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. 2020 Jan;108(1):198-214.
doi: 10.1109/JPROC.2019.2946993. Epub 2019 Oct 23.

CAI4CAI: The Rise of Contextual Artificial Intelligence in Computer Assisted Interventions

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Free PMC article

CAI4CAI: The Rise of Contextual Artificial Intelligence in Computer Assisted Interventions

Tom Vercauteren et al. Proc IEEE Inst Electr Electron Eng. .
Free PMC article

Abstract

Data-driven computational approaches have evolved to enable extraction of information from medical images with a reliability, accuracy and speed which is already transforming their interpretation and exploitation in clinical practice. While similar benefits are longed for in the field of interventional imaging, this ambition is challenged by a much higher heterogeneity. Clinical workflows within interventional suites and operating theatres are extremely complex and typically rely on poorly integrated intra-operative devices, sensors, and support infrastructures. Taking stock of some of the most exciting developments in machine learning and artificial intelligence for computer assisted interventions, we highlight the crucial need to take context and human factors into account in order to address these challenges. Contextual artificial intelligence for computer assisted intervention, or CAI4CAI, arises as an emerging opportunity feeding into the broader field of surgical data science. Central challenges being addressed in CAI4CAI include how to integrate the ensemble of prior knowledge and instantaneous sensory information from experts, sensors and actuators; how to create and communicate a faithful and actionable shared representation of the surgery among a mixed human-AI actor team; how to design interventional systems and associated cognitive shared control schemes for online uncertainty-aware collaborative decision making ultimately producing more precise and reliable interventions.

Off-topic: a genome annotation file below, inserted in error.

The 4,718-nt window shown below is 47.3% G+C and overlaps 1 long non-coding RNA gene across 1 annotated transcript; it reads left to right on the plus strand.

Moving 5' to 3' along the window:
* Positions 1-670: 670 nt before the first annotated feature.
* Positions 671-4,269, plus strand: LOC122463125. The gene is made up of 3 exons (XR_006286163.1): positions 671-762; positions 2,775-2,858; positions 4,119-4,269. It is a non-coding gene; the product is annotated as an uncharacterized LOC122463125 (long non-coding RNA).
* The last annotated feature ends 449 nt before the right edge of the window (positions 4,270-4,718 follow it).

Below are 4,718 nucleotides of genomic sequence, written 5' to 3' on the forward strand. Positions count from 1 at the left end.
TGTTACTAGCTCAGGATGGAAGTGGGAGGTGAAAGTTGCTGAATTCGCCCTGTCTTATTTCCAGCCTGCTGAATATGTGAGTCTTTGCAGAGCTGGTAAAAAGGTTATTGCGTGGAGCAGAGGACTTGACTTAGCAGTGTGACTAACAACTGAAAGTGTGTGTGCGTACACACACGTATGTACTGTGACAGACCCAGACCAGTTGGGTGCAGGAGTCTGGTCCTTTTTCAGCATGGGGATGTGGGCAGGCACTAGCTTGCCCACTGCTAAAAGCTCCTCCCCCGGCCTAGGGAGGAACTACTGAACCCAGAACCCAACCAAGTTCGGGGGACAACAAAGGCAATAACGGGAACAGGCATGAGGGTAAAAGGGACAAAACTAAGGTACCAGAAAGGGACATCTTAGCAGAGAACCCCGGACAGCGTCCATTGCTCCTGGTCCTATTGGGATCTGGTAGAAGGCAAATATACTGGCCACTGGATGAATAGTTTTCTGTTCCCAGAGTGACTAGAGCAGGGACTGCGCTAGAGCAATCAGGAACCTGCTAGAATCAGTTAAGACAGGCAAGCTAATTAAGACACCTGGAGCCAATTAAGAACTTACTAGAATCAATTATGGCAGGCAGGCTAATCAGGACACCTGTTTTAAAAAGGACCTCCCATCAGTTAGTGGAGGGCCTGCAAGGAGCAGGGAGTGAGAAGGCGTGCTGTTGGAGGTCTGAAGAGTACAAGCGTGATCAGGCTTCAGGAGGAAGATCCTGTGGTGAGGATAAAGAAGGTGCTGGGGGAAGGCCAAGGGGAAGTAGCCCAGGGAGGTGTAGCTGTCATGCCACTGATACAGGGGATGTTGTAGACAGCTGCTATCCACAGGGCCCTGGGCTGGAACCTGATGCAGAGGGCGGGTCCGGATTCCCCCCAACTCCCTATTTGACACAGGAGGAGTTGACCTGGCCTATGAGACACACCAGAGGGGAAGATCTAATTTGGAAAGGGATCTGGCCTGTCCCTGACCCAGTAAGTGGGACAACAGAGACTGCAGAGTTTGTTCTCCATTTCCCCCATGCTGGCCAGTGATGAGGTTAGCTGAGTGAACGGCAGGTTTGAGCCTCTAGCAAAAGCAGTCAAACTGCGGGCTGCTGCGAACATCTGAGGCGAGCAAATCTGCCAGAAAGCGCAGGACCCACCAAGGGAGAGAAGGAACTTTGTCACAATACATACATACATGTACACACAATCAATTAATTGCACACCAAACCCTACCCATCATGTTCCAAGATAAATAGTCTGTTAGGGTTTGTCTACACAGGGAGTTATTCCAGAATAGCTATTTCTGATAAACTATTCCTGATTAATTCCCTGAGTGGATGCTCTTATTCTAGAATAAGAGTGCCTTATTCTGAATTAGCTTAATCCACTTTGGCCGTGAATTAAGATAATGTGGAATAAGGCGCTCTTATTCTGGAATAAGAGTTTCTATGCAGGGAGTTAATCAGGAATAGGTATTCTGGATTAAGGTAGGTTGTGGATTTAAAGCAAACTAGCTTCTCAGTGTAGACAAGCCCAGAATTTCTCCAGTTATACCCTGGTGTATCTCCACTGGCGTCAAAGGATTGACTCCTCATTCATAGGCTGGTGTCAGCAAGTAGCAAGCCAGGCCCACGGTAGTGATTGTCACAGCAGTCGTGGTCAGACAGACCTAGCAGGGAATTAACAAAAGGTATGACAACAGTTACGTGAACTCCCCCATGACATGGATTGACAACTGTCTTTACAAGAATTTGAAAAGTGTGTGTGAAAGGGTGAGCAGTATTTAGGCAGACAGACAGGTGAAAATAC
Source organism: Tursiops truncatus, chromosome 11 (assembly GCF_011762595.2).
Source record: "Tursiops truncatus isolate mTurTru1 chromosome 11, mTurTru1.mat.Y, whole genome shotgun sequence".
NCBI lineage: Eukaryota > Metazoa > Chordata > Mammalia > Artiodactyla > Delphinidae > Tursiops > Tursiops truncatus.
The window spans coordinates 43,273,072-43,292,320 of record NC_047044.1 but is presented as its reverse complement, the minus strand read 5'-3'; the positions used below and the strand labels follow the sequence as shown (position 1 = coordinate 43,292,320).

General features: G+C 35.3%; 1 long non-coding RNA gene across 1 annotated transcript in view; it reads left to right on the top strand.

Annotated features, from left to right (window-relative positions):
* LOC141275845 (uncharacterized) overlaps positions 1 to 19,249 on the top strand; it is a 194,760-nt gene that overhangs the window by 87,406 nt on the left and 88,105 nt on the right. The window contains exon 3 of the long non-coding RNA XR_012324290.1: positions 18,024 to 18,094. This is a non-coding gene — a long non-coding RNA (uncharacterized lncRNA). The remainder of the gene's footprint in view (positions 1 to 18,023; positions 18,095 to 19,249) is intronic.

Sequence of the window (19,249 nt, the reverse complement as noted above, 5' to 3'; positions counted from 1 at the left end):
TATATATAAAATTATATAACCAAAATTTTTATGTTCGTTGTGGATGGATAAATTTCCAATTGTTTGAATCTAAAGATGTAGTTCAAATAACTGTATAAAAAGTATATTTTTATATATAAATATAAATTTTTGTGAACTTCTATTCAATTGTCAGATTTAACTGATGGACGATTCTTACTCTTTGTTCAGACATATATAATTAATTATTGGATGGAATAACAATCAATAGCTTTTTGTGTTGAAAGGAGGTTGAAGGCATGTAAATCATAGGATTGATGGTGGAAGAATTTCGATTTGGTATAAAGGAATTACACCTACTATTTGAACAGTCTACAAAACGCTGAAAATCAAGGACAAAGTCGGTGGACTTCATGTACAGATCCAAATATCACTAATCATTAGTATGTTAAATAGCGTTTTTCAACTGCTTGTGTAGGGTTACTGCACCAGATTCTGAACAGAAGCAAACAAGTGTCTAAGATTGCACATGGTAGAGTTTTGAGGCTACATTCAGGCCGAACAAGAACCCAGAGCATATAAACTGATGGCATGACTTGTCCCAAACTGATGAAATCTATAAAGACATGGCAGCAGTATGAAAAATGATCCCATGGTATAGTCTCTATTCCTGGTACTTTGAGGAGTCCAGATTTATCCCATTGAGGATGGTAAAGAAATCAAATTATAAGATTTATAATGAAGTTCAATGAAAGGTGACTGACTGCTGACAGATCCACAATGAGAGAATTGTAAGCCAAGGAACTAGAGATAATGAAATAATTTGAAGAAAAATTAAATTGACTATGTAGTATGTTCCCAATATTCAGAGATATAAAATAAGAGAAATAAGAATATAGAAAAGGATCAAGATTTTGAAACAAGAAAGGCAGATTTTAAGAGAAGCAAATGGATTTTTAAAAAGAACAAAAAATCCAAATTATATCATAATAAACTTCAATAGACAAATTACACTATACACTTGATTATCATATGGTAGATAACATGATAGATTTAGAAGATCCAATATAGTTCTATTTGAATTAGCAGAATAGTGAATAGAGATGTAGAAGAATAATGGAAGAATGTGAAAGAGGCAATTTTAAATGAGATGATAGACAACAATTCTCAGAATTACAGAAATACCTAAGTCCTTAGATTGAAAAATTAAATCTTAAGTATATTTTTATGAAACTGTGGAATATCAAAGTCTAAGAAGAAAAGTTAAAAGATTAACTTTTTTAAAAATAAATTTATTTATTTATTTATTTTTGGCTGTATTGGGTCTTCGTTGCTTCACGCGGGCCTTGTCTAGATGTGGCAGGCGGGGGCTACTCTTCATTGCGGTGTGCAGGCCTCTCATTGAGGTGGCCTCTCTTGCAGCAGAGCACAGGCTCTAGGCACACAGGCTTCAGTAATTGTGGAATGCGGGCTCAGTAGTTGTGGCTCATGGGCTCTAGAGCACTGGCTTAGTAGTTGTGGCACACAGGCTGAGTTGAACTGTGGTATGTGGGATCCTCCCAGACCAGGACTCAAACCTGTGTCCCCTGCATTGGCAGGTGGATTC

Keywords: Artificial intelligence; computer assisted interventions; context-aware user interface; data fusion; interventional workflow; intra-operative imaging; machine and deep learning; surgical data science; surgical planning; surgical scene understanding.

Figures

Fig. 1
Fig. 1
Interactive algorithms are required to deliver context-aware artificial intelligence. In this example, using the algorithm presented in [8], brain tumour segmentation is initially performed automatically using a pre-trained algorithm. As part of the surgical planning, the user may want to refine the segmentation by providing scribbles to denote areas that should be excluded (green) or included (pink) irrespective of the initial segmentation. The algorithm then adapts its output to respect the user input.
Fig. 2
Fig. 2
Realistic simulation of X-ray image formation from pre-operative CT is one possibility to create large quantities of well annotated images. Pipeline represents the simulation approach described in [57].
Fig. 3
Fig. 3
Endoscopic video (top), monocular depth estimate (middle), and rendering of a photorealistic reconstruction (bottom). Results were achieved using the self-supervised method described in [112].
Fig. 4
Fig. 4
Capturing the 3D context of the operating room is necessary for providing AI-based decision support and monitoring risk. In this example, the staff radiation exposure during a X-ray based procedure is computed in-situ via simulation and displayed with augmented reality in a training scenario [134].

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